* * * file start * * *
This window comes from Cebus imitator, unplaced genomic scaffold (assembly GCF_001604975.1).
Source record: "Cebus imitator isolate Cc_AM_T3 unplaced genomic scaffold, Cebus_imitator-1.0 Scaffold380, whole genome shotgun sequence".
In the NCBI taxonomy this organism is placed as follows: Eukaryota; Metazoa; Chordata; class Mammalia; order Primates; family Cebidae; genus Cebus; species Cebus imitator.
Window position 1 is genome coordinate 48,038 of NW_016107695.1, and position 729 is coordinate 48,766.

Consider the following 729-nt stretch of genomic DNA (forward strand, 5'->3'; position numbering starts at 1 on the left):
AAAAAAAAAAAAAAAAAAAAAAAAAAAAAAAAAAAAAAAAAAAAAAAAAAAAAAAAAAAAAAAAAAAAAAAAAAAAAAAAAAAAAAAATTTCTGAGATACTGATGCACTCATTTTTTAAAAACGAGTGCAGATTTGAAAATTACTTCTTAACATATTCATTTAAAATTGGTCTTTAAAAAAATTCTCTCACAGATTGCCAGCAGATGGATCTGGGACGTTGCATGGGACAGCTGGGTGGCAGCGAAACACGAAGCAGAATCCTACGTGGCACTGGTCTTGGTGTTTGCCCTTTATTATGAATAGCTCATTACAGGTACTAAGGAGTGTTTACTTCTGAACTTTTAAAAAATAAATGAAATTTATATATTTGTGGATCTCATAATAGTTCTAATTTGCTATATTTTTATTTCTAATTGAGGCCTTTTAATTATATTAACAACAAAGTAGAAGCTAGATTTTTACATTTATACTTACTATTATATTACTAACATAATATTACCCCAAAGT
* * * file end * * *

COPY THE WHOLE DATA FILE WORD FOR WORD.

This window comes from Cebus imitator, unplaced genomic scaffold (assembly GCF_001604975.1).
Source record: "Cebus imitator isolate Cc_AM_T3 unplaced genomic scaffold, Cebus_imitator-1.0 Scaffold380, whole genome shotgun sequence".
In the NCBI taxonomy this organism is placed as follows: Eukaryota; Metazoa; Chordata; class Mammalia; order Primates; family Cebidae; genus Cebus; species Cebus imitator.
Window position 1 is genome coordinate 48,038 of NW_016107695.1, and position 729 is coordinate 48,766.

Consider the following 729-nt stretch of genomic DNA (forward strand, 5'->3'; position numbering starts at 1 on the left):
AAAAAAAAAAAAAAAAAAAAAAAAAAAAAAAAAAAAAAAAAAAAAAAAAAAAAAAAAAAAAAAAAAAAAAAAAAAAAAAAAAAAAAAATTTCTGAGATACTGATGCACTCATTTTTTAAAAACGAGTGCAGATTTGAAAATTACTTCTTAACATATTCATTTAAAATTGGTCTTTAAAAAAATTCTCTCACAGATTGCCAGCAGATGGATCTGGGACGTTGCATGGGACAGCTGGGTGGCAGCGAAACACGAAGCAGAATCCTACGTGGCACTGGTCTTGGTGTTTGCCCTTTATTATGAATAGCTCATTACAGGTACTAAGGAGTGTTTACTTCTGAACTTTTAAAAAATAAATGAAATTTATATATTTGTGGATCTCATAATAGTTCTAATTTGCTATATTTTTATTTCTAATTGAGGCCTTTTAATTATATTAACAACAAAGTAGAAGCTAGATTTTTACATTTATACTTACTATTATATTACTAACATAATATTACCCCAAAGT